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Int J Food Microbiol. 1998 Nov 10;44(3):219-29.

Impact on human health of Salmonella spp. on pork in The Netherlands and the anticipated effects of some currently proposed control strategies.

Author information

1
Department of the Science of Food of Animal Origin, Faculty of Veterinary Medicine, Utrecht University, The Netherlands. berends@vvdo.dgk.ruu.nl

Abstract

The impact on human health of Salmonella spp. on pork in The Netherlands is described. Subsequently, the effects of some currently proposed control strategies in the Dutch pork production chain are evaluated and quantified with the aid of a simple mathematical model. The estimated average incidence of cases of salmonellosis in the Netherlands is about 450 cases per 100,000 person years at risk (pyar). Some special risk groups for which the risks could be quantified are (1) persons with underlying diseases, such as neoplasms or diabetes mellitus (1200 cases/100,000 pyar); (2) persons with achlorhydria or who excessively use antacids (1100 cases/100,000 pyar); (3) persons who have recently been treated with antibiotics that disturb the normal gut flora (1700 cases/100,000 pyar); (4) nurses (900 cases/100,000 pyar); (5) caterers (900 cases/100,000 pyar); (6) slaughterline personnel (1800 cases/100,000 pyar). Furthermore, it is estimated that 15% (5-25%) of all cases of salmonellosis in The Netherlands are associated with the consumption of pork. Currently, proposed control measures regarding Salmonella in pigs and on pork in The Netherlands are codes of good manufacturing practices (GMP) that, in fact, formalize recommendations that can be found in many handbooks about pig breeding and pig slaughtering. When evaluated by a mathematical model constructed for this purpose, the proposed GMP codes from farm to cutting/retail could, at best, reduce the current levels of Salmonella-positive pigs and pork by 50-60%. If pigs were bred according to the rather costly specific pathogen-free concept (SPF), the prevalence of contaminated carcasses and pork could in total be reduced by 95% or more. However, implementing GMP codes from the transport phase up to the cutting/retail phase coupled with a decontamination step at the end of the slaughterline would be just as effective as GMP in combination with breeding using the SPF-concept. It is therefore concluded that the most efficient and cost-effective way of reducing the 'Salmonella problem' entailed by the consumption of pork would be to decontaminate carcasses under the precondition that the entire production chain strictly adheres to GMP principles. Therefore, the EU should also allow for more possibilities regarding the decontamination of carcasses than is currently the case. It is also concluded that current EU regulations relying on hazard analysis of critical control points (HACCP)-inspired production in cutting plants will not be effective in reducing the prevalence of Salmonella spp. on pork. This is mainly because (1) there is currently an almost steady stream of Salmonella-positive carcasses that enter the cutting process; (2) when contaminated carcasses are being processed, further cross-contamination during working hours is unavoidable; (3) no steps in the cutting process are intentionally designed to effectively reduce the risks or consequences of cross contamination of cuts and retail-ready products.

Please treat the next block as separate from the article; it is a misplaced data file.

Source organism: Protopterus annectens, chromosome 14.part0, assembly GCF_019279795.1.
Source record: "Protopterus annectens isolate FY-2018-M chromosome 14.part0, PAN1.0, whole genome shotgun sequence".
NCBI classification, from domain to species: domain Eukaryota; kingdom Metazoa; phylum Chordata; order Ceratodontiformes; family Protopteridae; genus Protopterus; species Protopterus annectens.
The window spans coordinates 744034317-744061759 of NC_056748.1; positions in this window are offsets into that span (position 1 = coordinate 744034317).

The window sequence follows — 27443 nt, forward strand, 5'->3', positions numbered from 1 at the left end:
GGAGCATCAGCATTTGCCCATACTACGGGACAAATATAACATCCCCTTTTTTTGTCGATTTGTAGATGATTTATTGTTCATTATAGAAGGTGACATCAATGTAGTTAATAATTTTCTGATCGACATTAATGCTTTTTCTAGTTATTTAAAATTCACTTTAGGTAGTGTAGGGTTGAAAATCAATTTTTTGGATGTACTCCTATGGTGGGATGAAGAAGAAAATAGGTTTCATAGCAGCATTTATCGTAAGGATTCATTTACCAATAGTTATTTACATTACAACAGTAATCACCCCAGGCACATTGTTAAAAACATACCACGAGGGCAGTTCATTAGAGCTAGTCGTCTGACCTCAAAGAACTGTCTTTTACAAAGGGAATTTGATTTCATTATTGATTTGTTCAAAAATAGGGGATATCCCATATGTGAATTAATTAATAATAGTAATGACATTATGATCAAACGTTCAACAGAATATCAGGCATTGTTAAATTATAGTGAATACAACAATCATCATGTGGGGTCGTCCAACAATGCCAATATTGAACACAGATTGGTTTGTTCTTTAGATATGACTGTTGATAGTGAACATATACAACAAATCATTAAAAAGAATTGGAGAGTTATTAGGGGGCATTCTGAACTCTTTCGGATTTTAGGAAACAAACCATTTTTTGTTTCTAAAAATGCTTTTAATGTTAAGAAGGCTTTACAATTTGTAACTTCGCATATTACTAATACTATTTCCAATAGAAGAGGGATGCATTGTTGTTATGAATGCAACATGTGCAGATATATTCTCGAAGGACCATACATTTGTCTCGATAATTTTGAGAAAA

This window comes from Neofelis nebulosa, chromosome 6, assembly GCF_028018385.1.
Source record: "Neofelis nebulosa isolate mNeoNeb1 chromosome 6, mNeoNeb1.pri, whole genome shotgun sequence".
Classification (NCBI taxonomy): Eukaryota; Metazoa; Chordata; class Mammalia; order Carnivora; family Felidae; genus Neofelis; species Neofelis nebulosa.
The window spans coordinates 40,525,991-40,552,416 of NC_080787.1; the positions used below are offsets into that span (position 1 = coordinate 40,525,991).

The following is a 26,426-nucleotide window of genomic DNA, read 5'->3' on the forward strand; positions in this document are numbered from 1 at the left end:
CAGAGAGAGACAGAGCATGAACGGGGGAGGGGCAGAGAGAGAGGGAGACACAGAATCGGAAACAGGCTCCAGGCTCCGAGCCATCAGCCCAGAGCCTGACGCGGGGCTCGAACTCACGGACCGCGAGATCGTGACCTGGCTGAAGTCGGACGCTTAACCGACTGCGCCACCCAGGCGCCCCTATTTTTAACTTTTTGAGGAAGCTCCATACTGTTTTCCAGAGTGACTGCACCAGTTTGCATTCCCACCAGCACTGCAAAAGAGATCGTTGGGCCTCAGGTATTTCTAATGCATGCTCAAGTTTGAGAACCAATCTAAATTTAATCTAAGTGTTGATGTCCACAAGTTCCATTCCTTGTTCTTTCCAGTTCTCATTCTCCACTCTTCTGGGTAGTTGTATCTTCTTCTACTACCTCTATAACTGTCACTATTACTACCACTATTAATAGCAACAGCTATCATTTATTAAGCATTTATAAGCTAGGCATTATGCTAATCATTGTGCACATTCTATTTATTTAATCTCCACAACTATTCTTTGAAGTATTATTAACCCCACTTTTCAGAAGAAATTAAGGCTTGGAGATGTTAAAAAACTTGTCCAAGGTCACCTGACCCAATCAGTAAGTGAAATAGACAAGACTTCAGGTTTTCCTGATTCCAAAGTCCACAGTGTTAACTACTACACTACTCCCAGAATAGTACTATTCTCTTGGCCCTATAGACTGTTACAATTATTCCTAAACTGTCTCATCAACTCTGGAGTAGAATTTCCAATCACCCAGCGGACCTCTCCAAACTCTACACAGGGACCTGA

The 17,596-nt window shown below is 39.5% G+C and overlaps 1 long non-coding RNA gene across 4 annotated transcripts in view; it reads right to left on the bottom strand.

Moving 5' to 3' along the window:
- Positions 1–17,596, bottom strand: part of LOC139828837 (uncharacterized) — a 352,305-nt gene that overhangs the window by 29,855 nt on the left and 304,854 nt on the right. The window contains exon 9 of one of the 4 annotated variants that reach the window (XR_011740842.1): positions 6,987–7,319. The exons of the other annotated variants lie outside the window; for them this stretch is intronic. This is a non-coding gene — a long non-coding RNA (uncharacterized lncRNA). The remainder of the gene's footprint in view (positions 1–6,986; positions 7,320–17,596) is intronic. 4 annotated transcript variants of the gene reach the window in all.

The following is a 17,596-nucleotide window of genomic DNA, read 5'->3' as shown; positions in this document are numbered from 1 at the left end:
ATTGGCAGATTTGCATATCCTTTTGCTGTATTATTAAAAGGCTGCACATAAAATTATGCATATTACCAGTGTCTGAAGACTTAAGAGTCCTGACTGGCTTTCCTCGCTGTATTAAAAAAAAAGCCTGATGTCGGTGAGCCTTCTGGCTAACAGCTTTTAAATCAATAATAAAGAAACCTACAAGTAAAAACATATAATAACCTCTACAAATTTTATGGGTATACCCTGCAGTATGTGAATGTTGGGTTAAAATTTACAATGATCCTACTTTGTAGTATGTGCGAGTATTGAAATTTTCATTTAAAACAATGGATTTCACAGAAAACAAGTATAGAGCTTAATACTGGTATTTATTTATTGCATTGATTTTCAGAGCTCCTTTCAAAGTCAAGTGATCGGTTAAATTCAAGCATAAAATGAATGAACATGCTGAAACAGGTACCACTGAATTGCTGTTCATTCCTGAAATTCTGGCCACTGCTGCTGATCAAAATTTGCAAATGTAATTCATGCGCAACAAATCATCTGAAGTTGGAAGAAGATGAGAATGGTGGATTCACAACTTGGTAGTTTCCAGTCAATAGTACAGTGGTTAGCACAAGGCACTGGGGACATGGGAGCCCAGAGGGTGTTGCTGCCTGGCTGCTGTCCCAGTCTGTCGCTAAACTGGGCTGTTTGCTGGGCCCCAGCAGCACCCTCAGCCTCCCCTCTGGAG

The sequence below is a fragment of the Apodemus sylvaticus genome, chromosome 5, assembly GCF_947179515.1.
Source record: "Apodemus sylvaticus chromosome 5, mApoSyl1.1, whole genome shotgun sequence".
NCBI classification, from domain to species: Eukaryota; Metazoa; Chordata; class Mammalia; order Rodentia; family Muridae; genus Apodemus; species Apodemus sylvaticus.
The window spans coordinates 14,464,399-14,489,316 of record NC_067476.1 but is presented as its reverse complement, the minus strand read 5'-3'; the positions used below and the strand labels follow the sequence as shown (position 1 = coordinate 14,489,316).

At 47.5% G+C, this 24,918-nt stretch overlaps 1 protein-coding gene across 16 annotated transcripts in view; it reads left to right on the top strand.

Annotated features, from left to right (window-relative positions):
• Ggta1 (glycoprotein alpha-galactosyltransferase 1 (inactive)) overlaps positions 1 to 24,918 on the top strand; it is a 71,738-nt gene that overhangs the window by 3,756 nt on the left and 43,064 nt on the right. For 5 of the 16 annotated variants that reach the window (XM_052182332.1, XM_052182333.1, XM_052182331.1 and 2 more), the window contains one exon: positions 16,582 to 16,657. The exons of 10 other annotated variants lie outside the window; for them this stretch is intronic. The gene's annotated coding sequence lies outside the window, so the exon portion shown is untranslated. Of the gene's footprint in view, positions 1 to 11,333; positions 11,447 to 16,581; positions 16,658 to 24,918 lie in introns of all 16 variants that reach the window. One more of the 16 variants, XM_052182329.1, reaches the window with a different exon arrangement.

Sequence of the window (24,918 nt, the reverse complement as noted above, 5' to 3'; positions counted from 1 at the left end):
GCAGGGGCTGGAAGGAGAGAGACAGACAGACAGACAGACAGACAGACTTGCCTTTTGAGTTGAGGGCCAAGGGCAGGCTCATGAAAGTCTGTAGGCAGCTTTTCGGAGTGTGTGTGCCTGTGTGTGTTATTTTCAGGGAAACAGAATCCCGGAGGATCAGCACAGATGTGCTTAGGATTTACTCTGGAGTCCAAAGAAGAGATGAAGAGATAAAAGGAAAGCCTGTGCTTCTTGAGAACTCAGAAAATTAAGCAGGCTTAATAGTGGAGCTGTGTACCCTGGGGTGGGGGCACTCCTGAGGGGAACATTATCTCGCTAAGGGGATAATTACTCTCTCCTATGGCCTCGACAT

PMID:
9851601
DOI:
10.1016/s0168-1605(98)00121-4
[Indexed for MEDLINE]

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